|The Dream Syndicate, live @ Gagarin 205 (June 1, 2013)|
Music has a unique way to make our concept of time completely irrelevant. A brand new band with a recently released debut album can easily give you the impression that a '60s garage-surf party is taking place right in front of your eyes, making you doubt not only about the date shown on your smartphone but also about the fact that such a device exists. On the other hand, a band that you haven’t seen live in 25 years, can make its comeback and start playing its own debut record from the dawn of the '80s (1982 to be exact) with the same urgency and passion you hazily remember from those days and all of a sudden you’re taken over by the exact same thrill you felt as a teenager, making the live experience every bit as vital now, in the age of smartphones and digital media.
|The Allah-Las, live @ Fuzz Club (May 31, 2013)|
The main protagonists of these mind-boggling, time-warping live events that had us questioning the calendar were two bands that represent the present and past of California rock, covering a big part of its history, from the '60s to the present day. The start was at Fuzz Club on Friday (May 31st), with fresh-faced '60s revivalists The Allah-Las and the culmination was at Gagarin 205 the following night (June 1st) with the recently reformed '80s cult legends The Dream Syndicate.
The Allah-Las sound is firmly rooted in '60s surf and garage and doesn’t seem to acknowledge anything that has happened past 1969. The good news is that their dedication to the most prolific decade in the history of rock and their unquestionable talent has yielded a strong batch of memorable songs that sound almost as good as the real deal. There’s no shame in appropriating the style of another era as long as you make good use of your chosen genre’s strengths and The Allah-Las have unquestionably done a pretty good job in their eponymous debut album, which has proven to be quite popular among Greek indie-rock fans. On the other hand, the possibility that there will be an audience willing to listen again to this record live sometime around 2043 seems pretty slim. The Allah-Las have something good going on, but at the moment they seem too constricted by their influences to create their own classic.
|Miles Michaud of The Allah-Las|
Back in 1982 The Dream Syndicate made their debut with the incendiary LP "The Days of Wine and Roses". At the time, the band was considered to be a part of Paisley Underground, the primarily West Coast underground rock movement that brought back '60s psychedelia and folk rock. Although the '60s influence was certainly central to The Dream Syndicate sound, it would be a mistake to dub them as revivalists. The energy of the era’s punk rock was just as important in shaping their first record, while Steve Wynn’s songwriting strengths and the derailed, passionate rocking of the quartet (which also included drummer Dennis Duck, guitarist Karl Precoda and bassist Kendra Smith) resulted in an album that not only stood out as one of the definitive works of 1982, but quickly became an important reference point in the '80s US underground rock canon.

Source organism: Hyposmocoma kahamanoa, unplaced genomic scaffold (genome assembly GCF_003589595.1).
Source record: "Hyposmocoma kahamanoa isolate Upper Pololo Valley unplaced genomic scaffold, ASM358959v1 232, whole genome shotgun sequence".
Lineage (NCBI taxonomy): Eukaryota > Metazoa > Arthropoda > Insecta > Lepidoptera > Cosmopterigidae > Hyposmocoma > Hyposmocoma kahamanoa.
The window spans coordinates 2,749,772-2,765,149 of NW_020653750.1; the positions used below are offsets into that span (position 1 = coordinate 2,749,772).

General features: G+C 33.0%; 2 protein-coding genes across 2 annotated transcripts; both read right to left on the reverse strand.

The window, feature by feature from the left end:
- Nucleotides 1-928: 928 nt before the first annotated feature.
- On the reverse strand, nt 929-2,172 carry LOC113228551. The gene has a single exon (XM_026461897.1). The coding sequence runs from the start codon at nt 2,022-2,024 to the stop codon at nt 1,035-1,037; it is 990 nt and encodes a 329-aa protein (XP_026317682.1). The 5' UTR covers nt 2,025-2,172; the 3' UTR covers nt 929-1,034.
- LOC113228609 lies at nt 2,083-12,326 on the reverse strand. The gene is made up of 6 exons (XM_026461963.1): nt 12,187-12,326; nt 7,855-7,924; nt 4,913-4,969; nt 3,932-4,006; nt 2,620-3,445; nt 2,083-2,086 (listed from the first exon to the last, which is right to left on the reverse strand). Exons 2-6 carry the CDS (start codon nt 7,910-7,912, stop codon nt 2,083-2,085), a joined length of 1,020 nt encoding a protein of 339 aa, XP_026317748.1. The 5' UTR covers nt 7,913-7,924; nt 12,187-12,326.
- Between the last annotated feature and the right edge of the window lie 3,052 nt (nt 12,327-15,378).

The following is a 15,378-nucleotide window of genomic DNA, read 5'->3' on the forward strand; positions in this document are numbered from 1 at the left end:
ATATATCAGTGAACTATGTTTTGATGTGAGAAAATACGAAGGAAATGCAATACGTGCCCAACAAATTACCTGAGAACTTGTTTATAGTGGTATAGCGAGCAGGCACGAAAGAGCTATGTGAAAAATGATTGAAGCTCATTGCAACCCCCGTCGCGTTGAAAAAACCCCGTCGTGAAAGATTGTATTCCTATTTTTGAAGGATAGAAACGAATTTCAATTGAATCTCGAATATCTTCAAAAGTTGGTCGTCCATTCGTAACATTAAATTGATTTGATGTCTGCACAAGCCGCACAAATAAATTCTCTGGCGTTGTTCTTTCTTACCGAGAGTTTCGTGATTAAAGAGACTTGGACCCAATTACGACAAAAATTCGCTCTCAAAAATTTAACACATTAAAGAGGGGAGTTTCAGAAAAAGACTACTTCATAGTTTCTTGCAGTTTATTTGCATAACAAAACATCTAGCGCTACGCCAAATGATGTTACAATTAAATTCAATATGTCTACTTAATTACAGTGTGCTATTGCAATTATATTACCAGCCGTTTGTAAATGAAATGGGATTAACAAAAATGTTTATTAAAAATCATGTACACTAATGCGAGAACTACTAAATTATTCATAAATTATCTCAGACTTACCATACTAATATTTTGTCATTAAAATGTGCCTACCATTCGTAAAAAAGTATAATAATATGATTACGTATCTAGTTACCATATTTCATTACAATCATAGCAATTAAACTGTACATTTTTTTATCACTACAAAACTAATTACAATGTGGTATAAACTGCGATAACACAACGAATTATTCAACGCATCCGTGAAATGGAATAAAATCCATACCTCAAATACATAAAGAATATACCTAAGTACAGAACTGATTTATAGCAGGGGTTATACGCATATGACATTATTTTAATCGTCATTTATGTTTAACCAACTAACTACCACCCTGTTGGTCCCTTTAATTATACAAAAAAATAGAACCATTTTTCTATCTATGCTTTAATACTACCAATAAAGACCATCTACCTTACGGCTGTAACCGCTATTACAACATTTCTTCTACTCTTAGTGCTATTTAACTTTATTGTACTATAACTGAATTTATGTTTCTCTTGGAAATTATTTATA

|The Dream Syndicate, live @ Gagarin 205|
The hour and a half after the live presentation of "The Days of Wine and Roses" from start to finish, was a “best of” set culled from the rest of the band’s equally important body of work, from 1984’s "Medicine Show" ("Daddy's Girl", "Burn", "Bullet with My Name on It", the ever present in Wynn’s live sets "The Medicine Show" and the orgiastic "John Coltrane Stereo Blues" that was the triumphant finale of the show) and 1986’s "Out of the Grey" ("Forest for the Trees" and personal favorites "Boston" and "Now I Ride Alone") to their 1988 swan song "Ghost Stories" ("The Side I'll Never Show", "My Old Haunts", "Loving the Sinner, Hating the Sin", "See That My Grave Is Kept Clean" and "When the Curtain Falls"). The Dream Syndicate brought back the dream of some of the best moments of '80s rock - music just too powerful and vital to fade away.
The two local bands that supported The Dream Syndicate were exactly the pair that played with them at their last Athens show in 1988. The Jaywalkers kicked off the proceedings (unfortunately we missed their set) and The Last Drive, living legends of the Greek rock scene, continued with a strong set that combined new with classic material (some of it was produced by former Dream Syndicate guitarist Paul B. Cutler).
|The Last Drive, live @ Gagarin 205 (June 1, 2013)|
|My Drunken Haze, live @ Fuzz Club (May 31, 2013)|
The Dream Syndicate - Now I Ride Alone (live @ Gagarin 205)
The Dream Syndicate - The Days of Wine and Roses (live @ Gagarin 205)
The Last Drive - Have Mercy (live @ Gagarin 205)
The Allah Las - Tell Me (What's On Your Mind) (live @ Fuzz Club)